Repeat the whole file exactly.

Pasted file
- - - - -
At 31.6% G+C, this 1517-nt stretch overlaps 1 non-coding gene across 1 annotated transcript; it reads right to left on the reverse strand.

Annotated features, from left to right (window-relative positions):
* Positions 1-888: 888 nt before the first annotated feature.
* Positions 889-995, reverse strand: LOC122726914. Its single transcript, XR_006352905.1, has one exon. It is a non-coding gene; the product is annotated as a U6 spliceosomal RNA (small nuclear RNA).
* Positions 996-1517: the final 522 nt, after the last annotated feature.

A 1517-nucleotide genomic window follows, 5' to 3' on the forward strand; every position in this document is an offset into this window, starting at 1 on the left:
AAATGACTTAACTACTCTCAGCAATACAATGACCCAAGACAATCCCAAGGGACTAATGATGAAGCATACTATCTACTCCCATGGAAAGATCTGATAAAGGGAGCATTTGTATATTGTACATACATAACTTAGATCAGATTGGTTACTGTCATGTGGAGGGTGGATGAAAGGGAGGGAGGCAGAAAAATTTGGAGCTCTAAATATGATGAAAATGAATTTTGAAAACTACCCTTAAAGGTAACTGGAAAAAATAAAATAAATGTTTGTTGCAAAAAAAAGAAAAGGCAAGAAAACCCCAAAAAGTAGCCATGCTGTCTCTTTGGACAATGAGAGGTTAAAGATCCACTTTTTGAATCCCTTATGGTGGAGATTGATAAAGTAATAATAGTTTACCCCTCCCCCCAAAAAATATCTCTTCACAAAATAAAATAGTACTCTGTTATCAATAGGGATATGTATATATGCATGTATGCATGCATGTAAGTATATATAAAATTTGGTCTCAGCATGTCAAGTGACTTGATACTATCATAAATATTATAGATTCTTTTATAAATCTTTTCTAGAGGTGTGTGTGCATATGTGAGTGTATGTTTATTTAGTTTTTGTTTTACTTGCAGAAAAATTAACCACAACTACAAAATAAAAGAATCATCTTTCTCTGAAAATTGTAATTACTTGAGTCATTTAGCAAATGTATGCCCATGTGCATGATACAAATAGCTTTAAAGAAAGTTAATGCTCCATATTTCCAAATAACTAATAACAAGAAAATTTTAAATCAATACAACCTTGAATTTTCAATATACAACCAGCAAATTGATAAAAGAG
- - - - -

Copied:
At 31.6% G+C, this 1517-nt stretch overlaps 1 non-coding gene across 1 annotated transcript; it reads right to left on the reverse strand.

Annotated features, from left to right (window-relative positions):
* Positions 1-888: 888 nt before the first annotated feature.
* Positions 889-995, reverse strand: LOC122726914. Its single transcript, XR_006352905.1, has one exon. It is a non-coding gene; the product is annotated as a U6 spliceosomal RNA (small nuclear RNA).
* Positions 996-1517: the final 522 nt, after the last annotated feature.

A 1517-nucleotide genomic window follows, 5' to 3' on the forward strand; every position in this document is an offset into this window, starting at 1 on the left:
AAATGACTTAACTACTCTCAGCAATACAATGACCCAAGACAATCCCAAGGGACTAATGATGAAGCATACTATCTACTCCCATGGAAAGATCTGATAAAGGGAGCATTTGTATATTGTACATACATAACTTAGATCAGATTGGTTACTGTCATGTGGAGGGTGGATGAAAGGGAGGGAGGCAGAAAAATTTGGAGCTCTAAATATGATGAAAATGAATTTTGAAAACTACCCTTAAAGGTAACTGGAAAAAATAAAATAAATGTTTGTTGCAAAAAAAAGAAAAGGCAAGAAAACCCCAAAAAGTAGCCATGCTGTCTCTTTGGACAATGAGAGGTTAAAGATCCACTTTTTGAATCCCTTATGGTGGAGATTGATAAAGTAATAATAGTTTACCCCTCCCCCCAAAAAATATCTCTTCACAAAATAAAATAGTACTCTGTTATCAATAGGGATATGTATATATGCATGTATGCATGCATGTAAGTATATATAAAATTTGGTCTCAGCATGTCAAGTGACTTGATACTATCATAAATATTATAGATTCTTTTATAAATCTTTTCTAGAGGTGTGTGTGCATATGTGAGTGTATGTTTATTTAGTTTTTGTTTTACTTGCAGAAAAATTAACCACAACTACAAAATAAAAGAATCATCTTTCTCTGAAAATTGTAATTACTTGAGTCATTTAGCAAATGTATGCCCATGTGCATGATACAAATAGCTTTAAAGAAAGTTAATGCTCCATATTTCCAAATAACTAATAACAAGAAAATTTTAAATCAATACAACCTTGAATTTTCAATATACAACCAGCAAATTGATAAAAGAG